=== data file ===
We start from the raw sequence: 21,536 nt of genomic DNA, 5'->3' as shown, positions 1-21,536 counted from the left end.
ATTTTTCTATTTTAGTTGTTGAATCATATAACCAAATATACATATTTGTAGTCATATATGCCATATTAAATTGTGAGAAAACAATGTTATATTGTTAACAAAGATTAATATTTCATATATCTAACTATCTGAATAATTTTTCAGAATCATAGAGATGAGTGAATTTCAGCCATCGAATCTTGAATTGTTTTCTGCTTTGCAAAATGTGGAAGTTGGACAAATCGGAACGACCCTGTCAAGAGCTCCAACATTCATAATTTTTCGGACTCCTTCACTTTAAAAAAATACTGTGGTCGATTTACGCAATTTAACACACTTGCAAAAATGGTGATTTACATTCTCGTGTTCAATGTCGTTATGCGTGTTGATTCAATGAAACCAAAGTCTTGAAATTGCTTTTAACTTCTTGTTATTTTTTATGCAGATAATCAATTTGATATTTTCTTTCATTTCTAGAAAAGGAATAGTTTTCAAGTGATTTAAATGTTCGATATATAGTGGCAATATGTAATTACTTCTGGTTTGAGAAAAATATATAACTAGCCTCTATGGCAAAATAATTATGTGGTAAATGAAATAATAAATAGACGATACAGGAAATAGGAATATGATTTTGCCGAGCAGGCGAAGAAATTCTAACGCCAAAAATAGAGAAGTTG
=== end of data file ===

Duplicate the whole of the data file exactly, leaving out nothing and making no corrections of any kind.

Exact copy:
We start from the raw sequence: 21,536 nt of genomic DNA, 5'->3' as shown, positions 1-21,536 counted from the left end.
ATTTTTCTATTTTAGTTGTTGAATCATATAACCAAATATACATATTTGTAGTCATATATGCCATATTAAATTGTGAGAAAACAATGTTATATTGTTAACAAAGATTAATATTTCATATATCTAACTATCTGAATAATTTTTCAGAATCATAGAGATGAGTGAATTTCAGCCATCGAATCTTGAATTGTTTTCTGCTTTGCAAAATGTGGAAGTTGGACAAATCGGAACGACCCTGTCAAGAGCTCCAACATTCATAATTTTTCGGACTCCTTCACTTTAAAAAAATACTGTGGTCGATTTACGCAATTTAACACACTTGCAAAAATGGTGATTTACATTCTCGTGTTCAATGTCGTTATGCGTGTTGATTCAATGAAACCAAAGTCTTGAAATTGCTTTTAACTTCTTGTTATTTTTTATGCAGATAATCAATTTGATATTTTCTTTCATTTCTAGAAAAGGAATAGTTTTCAAGTGATTTAAATGTTCGATATATAGTGGCAATATGTAATTACTTCTGGTTTGAGAAAAATATATAACTAGCCTCTATGGCAAAATAATTATGTGGTAAATGAAATAATAAATAGACGATACAGGAAATAGGAATATGATTTTGCCGAGCAGGCGAAGAAATTCTAACGCCAAAAATAGAGAAGTTG